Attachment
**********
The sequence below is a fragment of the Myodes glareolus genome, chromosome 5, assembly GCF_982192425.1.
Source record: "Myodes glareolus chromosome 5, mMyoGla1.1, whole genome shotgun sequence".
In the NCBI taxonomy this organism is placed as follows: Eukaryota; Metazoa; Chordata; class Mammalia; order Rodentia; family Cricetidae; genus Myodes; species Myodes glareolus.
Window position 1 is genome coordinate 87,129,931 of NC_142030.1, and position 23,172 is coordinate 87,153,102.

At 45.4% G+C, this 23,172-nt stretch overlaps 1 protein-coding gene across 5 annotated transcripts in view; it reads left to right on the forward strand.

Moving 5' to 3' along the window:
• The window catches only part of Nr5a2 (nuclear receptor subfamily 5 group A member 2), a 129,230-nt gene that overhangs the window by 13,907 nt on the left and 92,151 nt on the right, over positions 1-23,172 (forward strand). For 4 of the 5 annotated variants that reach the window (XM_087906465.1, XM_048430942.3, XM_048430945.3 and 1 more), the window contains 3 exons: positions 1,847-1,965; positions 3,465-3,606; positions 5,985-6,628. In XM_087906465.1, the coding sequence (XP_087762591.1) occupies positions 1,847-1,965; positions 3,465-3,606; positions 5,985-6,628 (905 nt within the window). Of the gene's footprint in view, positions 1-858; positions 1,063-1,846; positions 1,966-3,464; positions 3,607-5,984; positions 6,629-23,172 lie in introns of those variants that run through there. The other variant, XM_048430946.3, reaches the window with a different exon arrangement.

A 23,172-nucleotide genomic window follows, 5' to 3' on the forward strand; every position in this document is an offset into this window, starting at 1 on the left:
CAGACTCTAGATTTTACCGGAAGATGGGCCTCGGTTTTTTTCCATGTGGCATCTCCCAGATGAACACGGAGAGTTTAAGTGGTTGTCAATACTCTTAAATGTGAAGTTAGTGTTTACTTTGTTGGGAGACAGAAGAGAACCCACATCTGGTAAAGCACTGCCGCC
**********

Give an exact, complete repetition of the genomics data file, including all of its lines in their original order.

The sequence below is a fragment of the Myodes glareolus genome, chromosome 5, assembly GCF_982192425.1.
Source record: "Myodes glareolus chromosome 5, mMyoGla1.1, whole genome shotgun sequence".
In the NCBI taxonomy this organism is placed as follows: Eukaryota; Metazoa; Chordata; class Mammalia; order Rodentia; family Cricetidae; genus Myodes; species Myodes glareolus.
Window position 1 is genome coordinate 87,129,931 of NC_142030.1, and position 23,172 is coordinate 87,153,102.

At 45.4% G+C, this 23,172-nt stretch overlaps 1 protein-coding gene across 5 annotated transcripts in view; it reads left to right on the forward strand.

Moving 5' to 3' along the window:
• The window catches only part of Nr5a2 (nuclear receptor subfamily 5 group A member 2), a 129,230-nt gene that overhangs the window by 13,907 nt on the left and 92,151 nt on the right, over positions 1-23,172 (forward strand). For 4 of the 5 annotated variants that reach the window (XM_087906465.1, XM_048430942.3, XM_048430945.3 and 1 more), the window contains 3 exons: positions 1,847-1,965; positions 3,465-3,606; positions 5,985-6,628. In XM_087906465.1, the coding sequence (XP_087762591.1) occupies positions 1,847-1,965; positions 3,465-3,606; positions 5,985-6,628 (905 nt within the window). Of the gene's footprint in view, positions 1-858; positions 1,063-1,846; positions 1,966-3,464; positions 3,607-5,984; positions 6,629-23,172 lie in introns of those variants that run through there. The other variant, XM_048430946.3, reaches the window with a different exon arrangement.

A 23,172-nucleotide genomic window follows, 5' to 3' on the forward strand; every position in this document is an offset into this window, starting at 1 on the left:
CAGACTCTAGATTTTACCGGAAGATGGGCCTCGGTTTTTTTCCATGTGGCATCTCCCAGATGAACACGGAGAGTTTAAGTGGTTGTCAATACTCTTAAATGTGAAGTTAGTGTTTACTTTGTTGGGAGACAGAAGAGAACCCACATCTGGTAAAGCACTGCCGCC